A teacher’s governing role serves as the foundation of their student’s experimental learning in the room. Styles can range from traditional authority, which is about obeying and not questioning rules. It can be adult-driven rather than child-centred. Democratic leadership involves participation, respects its students’ opinions, increases cooperation and gives instruction only after consulting with the group. You may find that your teaching is in between the two styles, giving children commands at certain parts of the day and freedom at other times. If so, are you sending mixed messages to the children?
Loris Malaguzzi, the founder of The Reggio Emilia Approach, had a compelling influence on the world. He showed us what a democratic educational setting looks like, leading others into seeing the child as having rights rather than needs. He created space where students and teachers have an equal voice in a collaborative learning process, a space where children could build their own culture which is acknowledged by teachers.
Let’s look at where we are today in working with children and consider children having rights vs. needs. Is preparing them for the future a child’s true desire? Children are not telling us, “I need to be ready for kindergarten, I want to memorize math facts, I want to decide today what I want to be when I grow up.” What they show us is the craving for freedom to be who they are at that moment. They are calling for freedom of thought, freedom of speech, freedom in making decisions for self.
Malaguzzi gave the children in Reggio Emilia, Italy rights. The right to express themselves in a hundred ways! Rights in working together, rights for them to agree and disagree. The right to scaffold, to set their own rules, to decide to follow those rules and to hold each other accountable. The right to share ideas and to create those ideas. The right to get into conflict and determine how to move forward from it. To exist as this kind of leader, you are offering your students a higher level of education that thrives from interactions in a democratic community.
As a Reggio Inspired Educator, I strive to be diplomatic in my governing. I choose to sit in the pleasant times and in the unpleasant times. I choose to be sensitive in dealing with my students and gain a different perspective from them before giving my opinion. I choose to facilitate discussion on the experimental occurrences that happen organically and allow them to absorb what they are most connected to.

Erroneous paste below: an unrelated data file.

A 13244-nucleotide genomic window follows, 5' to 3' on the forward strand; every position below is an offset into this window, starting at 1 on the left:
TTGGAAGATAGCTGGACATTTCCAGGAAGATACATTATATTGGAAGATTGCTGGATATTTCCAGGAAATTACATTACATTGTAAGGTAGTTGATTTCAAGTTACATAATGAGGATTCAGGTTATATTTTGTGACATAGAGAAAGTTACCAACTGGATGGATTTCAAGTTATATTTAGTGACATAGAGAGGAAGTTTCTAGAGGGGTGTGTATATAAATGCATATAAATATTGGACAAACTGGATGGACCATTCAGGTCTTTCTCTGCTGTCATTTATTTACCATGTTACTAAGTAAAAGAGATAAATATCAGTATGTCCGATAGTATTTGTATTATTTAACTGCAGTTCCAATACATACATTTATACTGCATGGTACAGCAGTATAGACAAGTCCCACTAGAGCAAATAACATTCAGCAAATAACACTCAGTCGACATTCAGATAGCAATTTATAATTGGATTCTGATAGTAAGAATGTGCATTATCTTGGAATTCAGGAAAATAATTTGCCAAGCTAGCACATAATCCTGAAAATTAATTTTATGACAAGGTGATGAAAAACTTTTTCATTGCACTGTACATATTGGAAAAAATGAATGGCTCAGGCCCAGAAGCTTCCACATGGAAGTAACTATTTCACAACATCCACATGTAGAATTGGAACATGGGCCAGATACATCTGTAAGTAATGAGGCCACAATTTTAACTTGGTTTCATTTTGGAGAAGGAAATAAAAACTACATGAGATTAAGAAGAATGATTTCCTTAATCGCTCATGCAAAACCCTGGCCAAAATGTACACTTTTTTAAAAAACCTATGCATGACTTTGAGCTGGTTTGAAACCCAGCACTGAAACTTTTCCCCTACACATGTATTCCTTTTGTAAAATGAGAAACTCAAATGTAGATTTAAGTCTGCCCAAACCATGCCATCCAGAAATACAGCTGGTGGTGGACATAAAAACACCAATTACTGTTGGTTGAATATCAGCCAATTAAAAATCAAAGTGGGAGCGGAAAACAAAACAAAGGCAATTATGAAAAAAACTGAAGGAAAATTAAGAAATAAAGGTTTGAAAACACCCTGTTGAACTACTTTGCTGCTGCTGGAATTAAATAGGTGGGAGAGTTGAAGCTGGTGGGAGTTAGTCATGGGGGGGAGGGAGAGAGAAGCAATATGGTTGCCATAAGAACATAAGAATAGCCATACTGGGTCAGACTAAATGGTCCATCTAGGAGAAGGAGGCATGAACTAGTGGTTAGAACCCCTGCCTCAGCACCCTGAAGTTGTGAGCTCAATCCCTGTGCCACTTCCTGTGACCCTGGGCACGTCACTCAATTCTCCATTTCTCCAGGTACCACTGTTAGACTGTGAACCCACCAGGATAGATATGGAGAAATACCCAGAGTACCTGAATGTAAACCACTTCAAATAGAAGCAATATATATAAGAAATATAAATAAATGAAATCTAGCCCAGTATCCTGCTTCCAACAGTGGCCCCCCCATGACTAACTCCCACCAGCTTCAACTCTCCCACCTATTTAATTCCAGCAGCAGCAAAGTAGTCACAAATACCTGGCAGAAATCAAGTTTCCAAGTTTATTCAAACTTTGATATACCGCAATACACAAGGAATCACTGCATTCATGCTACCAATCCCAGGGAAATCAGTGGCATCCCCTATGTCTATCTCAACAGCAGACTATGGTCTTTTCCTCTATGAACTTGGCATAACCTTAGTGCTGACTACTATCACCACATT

In doing this I get to witness the children’s capabilities to manage themselves. I observe their ability to still play and work with friends even when they recognize a difference in opinions. I hear them interact in heavy debates, spend time trying to convince the other of a different perspective and then decide if they want to continue playing in that manner. All of these experiences offer children the opportunity to practice fundamental skills for living in a community.
It’s important to recognize that for the adult to provide this style of leadership in the room it calls for its own practice. I am always working on becoming better at this. I have my own toolbox that I pull from to support me in staying present, being a good listener, putting judgement aside and being conscious of the conflicts and chaos that arise. I often apologize to children when I react quickly and revisit situations with them to give deeper consideration. I ask questions before deciding how to serve them best and I recognize that they are the expert of themselves and have the right to advocate for what they need or how they are feeling. Not every day is perfect for me, but those days when I feel “I could have been better” I follow the same rules I want for the children, I don’t judge and I spend time reflecting to discover what has surfaced within me.
“We do not learn from experience… we learn from reflecting on experience” – John Dewey